News Brief

Radon Not the Only Soil Gas to Poison Minnesota Homes

The Minnesota Pollution Control Agency is finding that soil vapors are bringing long-ago buried pollution into basements and houses.

Soil gas mitigation systems like the one pictured above have already been installed in eleven Minnesota homes after officials found that toxic chemicals, previously thought to be locked beneath the ground surface, had vaporized and leached into living spaces.

Source: Falmouth Products

A Minnesota state agency is currently reviewing 293 sites where it thinks vapor intrusion from soil might be putting people at risk—but its not radon they’re concerned about; it is industrial solvents dumped decades ago.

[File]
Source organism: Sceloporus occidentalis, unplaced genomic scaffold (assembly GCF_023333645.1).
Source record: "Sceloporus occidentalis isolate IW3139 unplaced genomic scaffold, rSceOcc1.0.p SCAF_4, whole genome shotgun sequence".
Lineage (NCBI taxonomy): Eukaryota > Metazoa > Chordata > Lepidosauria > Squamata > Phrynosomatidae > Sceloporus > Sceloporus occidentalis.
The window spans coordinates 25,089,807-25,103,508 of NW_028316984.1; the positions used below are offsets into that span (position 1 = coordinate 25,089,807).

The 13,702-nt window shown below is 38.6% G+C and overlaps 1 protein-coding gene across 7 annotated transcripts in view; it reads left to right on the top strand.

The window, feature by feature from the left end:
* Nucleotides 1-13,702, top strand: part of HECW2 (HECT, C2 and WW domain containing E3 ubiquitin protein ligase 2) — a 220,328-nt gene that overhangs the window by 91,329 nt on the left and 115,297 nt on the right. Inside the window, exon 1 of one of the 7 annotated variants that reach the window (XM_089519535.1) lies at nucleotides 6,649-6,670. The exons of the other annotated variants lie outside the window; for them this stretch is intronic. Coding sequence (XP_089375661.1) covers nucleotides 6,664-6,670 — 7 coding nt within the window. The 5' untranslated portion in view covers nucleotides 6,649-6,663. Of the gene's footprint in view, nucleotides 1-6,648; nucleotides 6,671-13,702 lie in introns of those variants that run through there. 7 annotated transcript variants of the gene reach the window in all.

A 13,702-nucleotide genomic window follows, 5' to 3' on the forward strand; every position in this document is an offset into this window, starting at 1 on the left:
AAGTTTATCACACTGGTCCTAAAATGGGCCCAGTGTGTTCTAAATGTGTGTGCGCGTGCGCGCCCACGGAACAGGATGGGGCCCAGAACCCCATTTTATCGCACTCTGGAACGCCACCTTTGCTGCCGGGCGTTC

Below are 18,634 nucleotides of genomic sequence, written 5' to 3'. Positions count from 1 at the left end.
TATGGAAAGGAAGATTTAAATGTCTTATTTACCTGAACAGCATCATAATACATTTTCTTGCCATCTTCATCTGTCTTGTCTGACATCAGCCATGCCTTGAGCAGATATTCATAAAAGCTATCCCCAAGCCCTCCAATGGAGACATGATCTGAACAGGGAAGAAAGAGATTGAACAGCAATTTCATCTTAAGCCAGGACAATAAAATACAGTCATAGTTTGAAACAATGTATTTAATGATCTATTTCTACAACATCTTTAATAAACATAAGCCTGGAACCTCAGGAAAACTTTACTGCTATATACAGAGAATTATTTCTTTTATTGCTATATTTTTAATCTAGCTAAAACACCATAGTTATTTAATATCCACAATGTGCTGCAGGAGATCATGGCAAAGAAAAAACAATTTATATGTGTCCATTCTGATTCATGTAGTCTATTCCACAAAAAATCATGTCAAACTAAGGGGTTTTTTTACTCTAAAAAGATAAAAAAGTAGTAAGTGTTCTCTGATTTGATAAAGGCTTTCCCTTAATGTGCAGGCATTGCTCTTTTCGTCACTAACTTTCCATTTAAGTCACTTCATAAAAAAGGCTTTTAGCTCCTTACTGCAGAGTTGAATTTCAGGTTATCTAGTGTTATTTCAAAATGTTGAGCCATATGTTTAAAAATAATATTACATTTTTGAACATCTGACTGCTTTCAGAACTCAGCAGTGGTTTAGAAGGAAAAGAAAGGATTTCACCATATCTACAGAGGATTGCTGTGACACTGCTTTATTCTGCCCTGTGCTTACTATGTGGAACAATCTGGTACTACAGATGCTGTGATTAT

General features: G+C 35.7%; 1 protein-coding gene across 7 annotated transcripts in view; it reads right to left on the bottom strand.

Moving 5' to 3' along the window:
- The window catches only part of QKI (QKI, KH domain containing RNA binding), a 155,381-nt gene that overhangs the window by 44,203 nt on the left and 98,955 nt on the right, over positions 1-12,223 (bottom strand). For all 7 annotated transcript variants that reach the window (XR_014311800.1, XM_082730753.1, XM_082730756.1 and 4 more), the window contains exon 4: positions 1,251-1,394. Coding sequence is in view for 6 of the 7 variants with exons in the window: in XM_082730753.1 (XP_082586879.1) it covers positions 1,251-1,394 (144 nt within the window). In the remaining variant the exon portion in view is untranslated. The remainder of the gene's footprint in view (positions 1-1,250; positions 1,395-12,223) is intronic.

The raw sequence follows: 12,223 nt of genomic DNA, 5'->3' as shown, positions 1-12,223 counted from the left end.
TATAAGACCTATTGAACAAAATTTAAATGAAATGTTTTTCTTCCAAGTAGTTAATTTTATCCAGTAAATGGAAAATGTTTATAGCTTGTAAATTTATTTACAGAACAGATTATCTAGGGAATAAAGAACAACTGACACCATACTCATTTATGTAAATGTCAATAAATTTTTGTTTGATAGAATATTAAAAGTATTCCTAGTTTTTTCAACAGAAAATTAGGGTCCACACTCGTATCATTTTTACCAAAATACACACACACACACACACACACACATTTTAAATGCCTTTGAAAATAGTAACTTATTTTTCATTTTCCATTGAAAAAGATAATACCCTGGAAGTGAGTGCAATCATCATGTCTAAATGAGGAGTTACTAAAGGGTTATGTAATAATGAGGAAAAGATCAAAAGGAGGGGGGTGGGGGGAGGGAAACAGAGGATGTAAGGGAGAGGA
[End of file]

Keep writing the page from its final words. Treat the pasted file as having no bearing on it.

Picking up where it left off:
The Minnesota Pollution Control agency decided in 2008 to revisit cleanup sites that had been closed years ago after it discovered that chemicals that may have been dumped there—and considered safely buried—could vaporize and rise through the soil into the basements of homes and businesses (see “Radon and Other Soil Gases: Dealing with Hazards from Below”). Among 53 known problem sites, eight had been dry cleaning businesses, and another was an old General Mills research plant where the chemical trichloroethylene (TCE) was commonly dumped outdoors from 1949 to 1962. TCE has since been linked to higher risk of cancer, birth defects, and mood disorders.

Mitigation systems have now been installed in eleven homes, reports the StarTribune; mitigation efforts consist of negative-air-pressure systems that draw vapors out of the soil, and General Mills has agreed to pay for more than 100 more. However, Minnesota is just a start; other states have not even begun to review polluted sites for vapor risks.


Published May 5, 2014

Pearson, C. (2014, May 5). Radon Not the Only Soil Gas to Poison Minnesota Homes. Retrieved from

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